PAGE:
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02/25/09 10:00 AM EST

Durango finds way on field, into Classic

Fleet-footed Padres prospect trying to make adjustments to game

San Diego Padres left field prospect Luis Durango, named on Tuesday to the Panamanian squad for the World Baseball Classic, has been flying under the radar, with the emphasis on flying.

"He's our little Juan Pierre," said Grady Fuson, the Padres' vice president of scouting and player development. "He can absolutely fly. And he's really mastered, in the last couple of years, the ability to get the bat on the ball and keep it out of the air."

The 22-year-old Durango, just placed on the Padres' 40-man roster this past offseason, has posted a .335 career average in five pro seasons and already has two Minor League batting crowns under his belt. Yet he's not showing up on anyone's "top prospect" lists.

There are a few reasons for that. One is his small stature -- 5-foot-10 and 145 pounds. Another is the fact he's still something of a work in progress when it comes to baseball instincts.

"For a guy who is so fast, you'd think he'd be a center field candidate, but his instincts have left him a step behind," explained Fuson. "The same thing about his basestealing, the jumps he gets still need work."

Durango, who spent his first two pro seasons in 2004-'05 in the Venezuelan Summer League, came stateside in '06 and hit .378 in the Arizona League. He took the batting title and All-Star honors, stealing 17 bases while being caught six times.

The switch-hitter moved up to short-season Eugene in '07 and hit .367, winning the Northwest League batting crown and co-MVP honors, again stealing 17 bases but this time getting nabbed 10 times.

In '08, Durango spent most of the season at Class A Fort Wayne, where he hit .305 and ranked third in the Midwest League with a .395 on-base percentage. At season's end, he moved up to Advanced Class A Lake Elsinore, where he batted .431 in 17 games and combined between the two stops for 15 steals (and was caught eight times).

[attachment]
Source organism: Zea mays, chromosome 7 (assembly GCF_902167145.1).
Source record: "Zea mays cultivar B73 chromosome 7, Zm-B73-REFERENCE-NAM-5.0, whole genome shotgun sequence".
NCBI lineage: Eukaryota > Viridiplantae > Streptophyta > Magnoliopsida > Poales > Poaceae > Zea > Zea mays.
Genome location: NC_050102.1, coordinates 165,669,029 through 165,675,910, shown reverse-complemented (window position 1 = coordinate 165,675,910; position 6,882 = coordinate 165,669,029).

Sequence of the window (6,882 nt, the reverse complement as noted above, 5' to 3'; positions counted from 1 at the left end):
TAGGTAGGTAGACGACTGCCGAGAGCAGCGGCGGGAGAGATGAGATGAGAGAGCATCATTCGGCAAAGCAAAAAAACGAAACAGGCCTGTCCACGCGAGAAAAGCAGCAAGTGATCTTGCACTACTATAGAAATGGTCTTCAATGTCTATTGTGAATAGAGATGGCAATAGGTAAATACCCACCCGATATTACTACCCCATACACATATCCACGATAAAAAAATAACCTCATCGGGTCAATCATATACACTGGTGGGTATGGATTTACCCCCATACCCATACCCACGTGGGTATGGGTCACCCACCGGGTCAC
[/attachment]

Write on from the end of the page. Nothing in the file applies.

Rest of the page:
"He's a work in progress, but he has magic hands, uses the whole field and hits the ball up the middle very well," said Fuson, who also was pleased with the adjustments he saw Durango make over the course of the season at Fort Wayne. "He had a tough time early as they pounded him inside and he didn't know what to do with it, but he caught on and figured it out."

With plus hand-eye coordination and bat speed, if Durango can continue that learning curve, he could emerge above the radar in '09.

"It will be interesting now that he's on his way because he's clicked in pretty well everywhere he's gone," Fuson noted. "And he's an exciting guy to watch."

Other Padres on Classic rosters
RHP Alessio Angelucci is on the South African provisional roster. Thought that would say "Italian," didn't you? And he actually grew up in Australia and was signed out of that country's program. But the 20-year-old, who was born in Johannesburg, is a raw product and a recent convert from outfield to the mound, so realistically, the fledgling South African squad provides the best fit. He posted a 5.13 ERA in 14 games (six starts) for the Padres' Arizona League team last summer, striking out 29 while walking 23 over 33 1/3 innings.

LHP Philip Barzilla is on the Italian provisional roster. A fourth-round pick in 2001 by Houston out of Rice, Barzilla also pitched for Italy in the inaugural 2006 World Baseball Classic. He began the '08 season with the Seattle organization, but after posting a 6.28 ERA in seven games at Triple-A Tacoma he was released and signed with San Diego. He wound up with a 3.78 ERA in 34 games out of the 'pen at Double-A San Antonio.

OF Peter Ciofrone also is on the Italian provisional roster. A non-roster invitee to Padres camp this year, Ciofrone originally was drafted by the Boston Red Sox in the 16th round in '02 and traded to San Diego in '04. The 25-year-old enjoyed his best season to date in '08 when, after a brief start at San Antonio, he hit .314 with 18 homers and 53 RBIs in 97 games at Triple-A Portland.

Lisa Winston is a reporter for MLB.com. This story was not subject to the approval of Major League Baseball or its clubs.